So when we speak about value-added evaluations, let’s be clear about what kind of knot we’ve tied. It is a system that turns student scores into a market and, as such, creates cheating, disreputable practices, and dislocations. On the flip side, let’s also talk straight about the cheaters. Like dishonest or corrupt traders, the educators are not the victims, but rather sophisticated, savvy players. Many will get away with it and be honored for their work, as some cheating administrators and teachers were before they were caught. And many teachers and administrators who don’t technically cheat, but find ways to game the market “legally” will also be duly honored. Where could this lead? Schools could become little more than test-preparation institutes, ignoring subjects and skills that are not assessed, with faculty members who resent and distrust one another. Meanwhile, many honest and dutiful teachers will go down in flames.

If this is the kind of public school system the American people want, then fine. Let’s just be honest about it.

Amen.

(Source: edweek.org)

November 7th, 2011

"It’s All About Distrust"

The scariest part of this story about how the new teacher evaluation policies in Tennessee are sending “morale into the toilet” is not that the framework is broken. It’s that someone actually created this stupidity in the first place. I mean, just read this:

Teachers have it worse. Half of their assessment is based on their students’ results on state test scores, a serious problem for those who teach subjects with no state test.

To solve that, the state is requiring teachers without test results to be evaluated based on the scores of teachers at their school with test results. So Emily Mitchell, a first-grade teacher at David Youree Elementary, will be evaluated using the school’s fifth-grade writing scores.

“How stupid is that?” said Michelle Pheneger, who teaches ACT math prep at Blackman High and is also being evaluated in part based on writing scores. “My job can be at risk, and I’m not even being evaluated by my own work.”

For 15 percent of their testing evaluation, teachers without scores are permitted to choose which subject test they want to be judged on. Few pick something related to their expertise; instead, they try to anticipate the subject that their school is likely to score well on in the state exams next spring.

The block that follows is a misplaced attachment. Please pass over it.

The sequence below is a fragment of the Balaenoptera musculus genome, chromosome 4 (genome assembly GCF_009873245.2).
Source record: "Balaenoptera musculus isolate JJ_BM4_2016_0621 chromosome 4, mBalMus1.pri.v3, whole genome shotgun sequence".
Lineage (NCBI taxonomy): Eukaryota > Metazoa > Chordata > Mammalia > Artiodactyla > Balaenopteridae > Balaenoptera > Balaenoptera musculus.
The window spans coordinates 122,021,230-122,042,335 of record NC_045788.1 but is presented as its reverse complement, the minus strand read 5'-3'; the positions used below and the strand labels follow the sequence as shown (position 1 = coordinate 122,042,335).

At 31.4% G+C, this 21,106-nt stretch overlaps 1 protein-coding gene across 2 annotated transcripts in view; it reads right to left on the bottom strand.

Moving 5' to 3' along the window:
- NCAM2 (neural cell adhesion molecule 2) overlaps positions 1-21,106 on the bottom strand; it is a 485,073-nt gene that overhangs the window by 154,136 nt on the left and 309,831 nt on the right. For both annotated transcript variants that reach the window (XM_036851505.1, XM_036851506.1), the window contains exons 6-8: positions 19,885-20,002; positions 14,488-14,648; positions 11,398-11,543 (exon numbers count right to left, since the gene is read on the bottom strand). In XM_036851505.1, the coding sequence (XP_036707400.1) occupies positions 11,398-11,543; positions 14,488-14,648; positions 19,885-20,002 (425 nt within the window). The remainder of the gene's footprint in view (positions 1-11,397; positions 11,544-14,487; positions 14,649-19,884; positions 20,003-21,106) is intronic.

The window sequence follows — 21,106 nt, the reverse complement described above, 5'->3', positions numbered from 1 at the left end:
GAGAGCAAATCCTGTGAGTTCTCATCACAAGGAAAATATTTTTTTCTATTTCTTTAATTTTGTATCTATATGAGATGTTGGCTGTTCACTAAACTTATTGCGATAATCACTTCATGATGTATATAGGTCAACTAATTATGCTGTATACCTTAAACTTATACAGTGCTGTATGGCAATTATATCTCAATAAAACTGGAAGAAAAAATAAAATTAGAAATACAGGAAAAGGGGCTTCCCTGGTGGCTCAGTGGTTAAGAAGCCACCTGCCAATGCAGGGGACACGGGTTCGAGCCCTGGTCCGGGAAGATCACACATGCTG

Several teachers without scores at Oakland Middle School conferred. “The P. E. teacher got information that the writing score was the best to pick,” said Jeff Jennings, the art teacher. “He informed the home ec teacher, who passed it on to me, and I told the career development teacher.”

It’s a bit like Vegas, and if you pick the wrong academic subject, you lose and get a bad evaluation. While this may have nothing to do with academic performance, it does measure a teacher’s ability to play the odds. There’s also the question of how a principal can do a classroom observation of someone who doesn’t teach a classroom subject.

My. Goodness. Who in their right mind would create and impose something as asinine as this? Really?

These are scary times.

June 13th, 2011

National Tests Yield Few Results

Heavily testing students and relying on their scores in order to hold schools — and in some cases teachers — accountable has become the norm in education policy. The No Child Left Behind Act, the largest piece of education legislation on the federal level, for example, uses performance on math and reading exams to gauge whether schools are failing or succeeding — and which schools are closed or phased out.

“Incentives are powerful, which means they don’t always do what they want them to do,” said Kevin Lang, a committee member who also chairs Boston University’s economics department. “As applied so far, they have not registered the type of improvements that everyone has hoped for despite the fact that it’s been a major thrust of education reform for the last 40 years.”

The tests educators rely on are often too narrow to measure student progress, according to the study. The testing system also failed to adequately safeguard itself, the study added, providing ways for teachers and students to produce results that seemed to reflect performance without actually teaching much.

That last sentence, the idea that we have a system that allows us to produce results without actually teaching much, is a huge indictment of the current educational framework. I’m starting to think more and more that the assessment “problem” is where we should be spending our energies more and more.

(Source: The Huffington Post)

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Welcome! I'm Will Richardson, parent, educator, speaker, author, 12-year blogger at Weblogg-ed and now here. I'm trying to answer the question "What happens to schools and classrooms and learning in a 2.0 world?" Best selling new book: Why School?s...order now!!